TPS is an end to end test for Sync. It's name stands for Testing and Profiling tool for Sync (which is a misnomer, since it doesn't do any profiling), and it should not be confused with the similarly named tests in Talos.

TPS consists of a Firefox extension of the same name, along with a python test runner, both of which live inside mozilla-central. The python test runner will read a test file (in JavaScript format), setup one or more Firefox profiles with the necessary extensions and preferences, then launch Firefox and pass the test file to the extension. The extension will read the test file and perform a series of actions specified therein, such as populating a set of bookmarks, syncing to the Sync server, making bookmark modifications, etc.

A test file may contain an arbitrary number of sections, each involving the same or different profiles, so that one test file may be used to test the effect of syncing and modifying a common set of data (from a single Sync account) over a series of different events and clients.

Set up an environment and run a test

To run TPS, you should create a new firefox account using a email address (Strictly speaking, restmail isn't required, but it will allow TPS to automatically do account confirmation steps for you. Even if you opt not to use restmail, do not use your personal firefox account, as TPS will delete and replace the data in it many times, not to mention the first run is very likely to fail, since it expects a clean start).

Note: Be prepared not to use your computer for 15 or so minutes after starting a full run of TPS, as it will open and close a fairly large number of Firefox windows.


  1. Get the source code

    Clone mozilla-central (choose your flavor):

  2. cd into the tps folder

    cd testing/tps
  3. Create the environment

    I suggest the path to be outside of the mc source tree

    python --username=%EMAIL% --password=%PASSWORD% %PATH%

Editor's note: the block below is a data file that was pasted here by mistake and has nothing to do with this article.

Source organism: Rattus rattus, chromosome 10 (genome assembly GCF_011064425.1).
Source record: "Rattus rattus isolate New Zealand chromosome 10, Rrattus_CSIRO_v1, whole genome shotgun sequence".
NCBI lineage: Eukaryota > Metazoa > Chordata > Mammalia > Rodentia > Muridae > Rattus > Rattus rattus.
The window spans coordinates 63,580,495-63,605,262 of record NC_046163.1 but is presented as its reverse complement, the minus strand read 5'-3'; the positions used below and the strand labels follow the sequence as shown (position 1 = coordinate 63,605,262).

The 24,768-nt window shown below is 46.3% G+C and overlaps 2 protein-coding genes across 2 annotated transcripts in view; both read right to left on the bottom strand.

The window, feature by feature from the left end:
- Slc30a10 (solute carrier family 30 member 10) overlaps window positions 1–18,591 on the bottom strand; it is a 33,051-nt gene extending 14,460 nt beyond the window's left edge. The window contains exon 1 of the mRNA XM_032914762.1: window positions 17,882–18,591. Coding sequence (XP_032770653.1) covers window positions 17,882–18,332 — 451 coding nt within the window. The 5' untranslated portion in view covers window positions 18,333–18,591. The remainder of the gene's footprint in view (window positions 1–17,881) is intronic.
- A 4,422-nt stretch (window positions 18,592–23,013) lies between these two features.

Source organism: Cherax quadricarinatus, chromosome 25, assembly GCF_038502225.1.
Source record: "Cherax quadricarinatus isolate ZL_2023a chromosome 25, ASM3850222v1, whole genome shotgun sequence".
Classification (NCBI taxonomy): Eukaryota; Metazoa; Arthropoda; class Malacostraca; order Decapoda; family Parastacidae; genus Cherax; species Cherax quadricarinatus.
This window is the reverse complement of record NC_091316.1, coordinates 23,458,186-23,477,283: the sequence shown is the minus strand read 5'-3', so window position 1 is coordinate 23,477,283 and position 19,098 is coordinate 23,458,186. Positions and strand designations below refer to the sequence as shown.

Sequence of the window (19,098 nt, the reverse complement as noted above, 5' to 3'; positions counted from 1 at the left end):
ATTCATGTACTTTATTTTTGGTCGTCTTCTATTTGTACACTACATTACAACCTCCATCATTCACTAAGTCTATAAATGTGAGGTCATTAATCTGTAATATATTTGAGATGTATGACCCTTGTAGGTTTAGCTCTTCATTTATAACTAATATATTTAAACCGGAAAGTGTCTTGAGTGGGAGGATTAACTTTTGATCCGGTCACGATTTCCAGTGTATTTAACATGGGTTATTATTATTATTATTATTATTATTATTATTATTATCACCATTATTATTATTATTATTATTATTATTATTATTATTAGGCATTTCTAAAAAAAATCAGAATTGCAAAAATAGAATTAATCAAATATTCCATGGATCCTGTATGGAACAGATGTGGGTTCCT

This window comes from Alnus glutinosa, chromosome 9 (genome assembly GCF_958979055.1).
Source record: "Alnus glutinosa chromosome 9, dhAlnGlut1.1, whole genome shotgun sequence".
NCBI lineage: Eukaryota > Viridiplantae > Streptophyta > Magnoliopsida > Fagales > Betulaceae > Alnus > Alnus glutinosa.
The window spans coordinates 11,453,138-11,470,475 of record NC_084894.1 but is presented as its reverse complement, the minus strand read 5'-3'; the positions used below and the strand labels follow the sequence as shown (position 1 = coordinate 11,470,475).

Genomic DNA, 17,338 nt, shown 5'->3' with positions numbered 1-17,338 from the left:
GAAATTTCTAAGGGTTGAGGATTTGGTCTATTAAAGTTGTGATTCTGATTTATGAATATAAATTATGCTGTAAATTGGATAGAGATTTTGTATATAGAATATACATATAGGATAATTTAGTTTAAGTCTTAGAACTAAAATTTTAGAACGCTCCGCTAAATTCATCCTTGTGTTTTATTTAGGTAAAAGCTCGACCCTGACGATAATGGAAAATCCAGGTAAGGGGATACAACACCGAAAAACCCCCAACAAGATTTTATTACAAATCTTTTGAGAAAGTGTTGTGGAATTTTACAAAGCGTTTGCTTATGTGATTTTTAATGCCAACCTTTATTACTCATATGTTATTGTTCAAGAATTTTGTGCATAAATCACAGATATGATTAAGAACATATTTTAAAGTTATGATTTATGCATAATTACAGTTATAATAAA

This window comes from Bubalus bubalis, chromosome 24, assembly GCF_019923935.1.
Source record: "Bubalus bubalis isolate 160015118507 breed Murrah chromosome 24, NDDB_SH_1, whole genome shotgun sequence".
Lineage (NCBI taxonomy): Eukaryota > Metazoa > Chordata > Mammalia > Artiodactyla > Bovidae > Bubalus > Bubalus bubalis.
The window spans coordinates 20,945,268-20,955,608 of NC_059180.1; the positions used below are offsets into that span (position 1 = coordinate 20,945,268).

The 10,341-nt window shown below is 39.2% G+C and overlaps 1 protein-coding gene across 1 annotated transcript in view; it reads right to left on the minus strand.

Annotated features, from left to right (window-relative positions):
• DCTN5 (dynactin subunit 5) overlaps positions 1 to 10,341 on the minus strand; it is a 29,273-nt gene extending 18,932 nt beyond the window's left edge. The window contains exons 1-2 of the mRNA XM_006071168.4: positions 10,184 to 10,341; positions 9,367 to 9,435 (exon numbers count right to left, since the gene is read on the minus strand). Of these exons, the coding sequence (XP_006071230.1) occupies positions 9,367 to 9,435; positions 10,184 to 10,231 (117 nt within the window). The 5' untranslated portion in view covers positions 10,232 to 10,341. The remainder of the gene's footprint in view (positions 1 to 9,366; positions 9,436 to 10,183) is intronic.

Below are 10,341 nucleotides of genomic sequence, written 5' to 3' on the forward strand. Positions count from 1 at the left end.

NOTE: If you are updating the TPS environment and want to keep your existing config (eg, the existing username and password), you should instead execute:

    python --keep-config %PATH%
  4. Activate the environment

    source %PATH%/bin/activate
  5. Run some tests

    Note that the testfile is NOT a path, it should only be the filename from services/sync/tests/tps/

    runtps --debug --testfile %TEST_FILE_NAME% --binary %FIREFOX_BINARY_PATH%
    1. Additionally, omitting a --testfile parameter will cause it to run all TPS tests listed in services/sync/tests/tps/all_tests.json
    2. You can also prefix with MOZ_HEADLESS=1 to run in headless mode (recommended)
An example on OSX, for headlessly running just the test_sync.js testfile against a locally built firefox (where the mozconfig set the objdir to obj-ff-artifact):
MOZ_HEADLESS=1 runtps --debug --testfile test_sync.js --binary obj-ff-artifact/dist/

Running TPS against stage, or dev FxA

TPS can be configured using the $TPS_VENV_PATH/config.json file. In particular, it will set preferences from the "preferences" property, and so you can set the "identity.fxaccounts.autoconfig.uri" preference to point to any FxA server you want. For example, a (partial) tps config for testing against stage might look like:
  // ...
  "fx_account": {
    "username": "",
    "password": "hunter2"
  "preferences": {
    // use "" for dev instead of stage
    "identity.fxaccounts.autoconfig.uri": ""
    // possibly more preferences...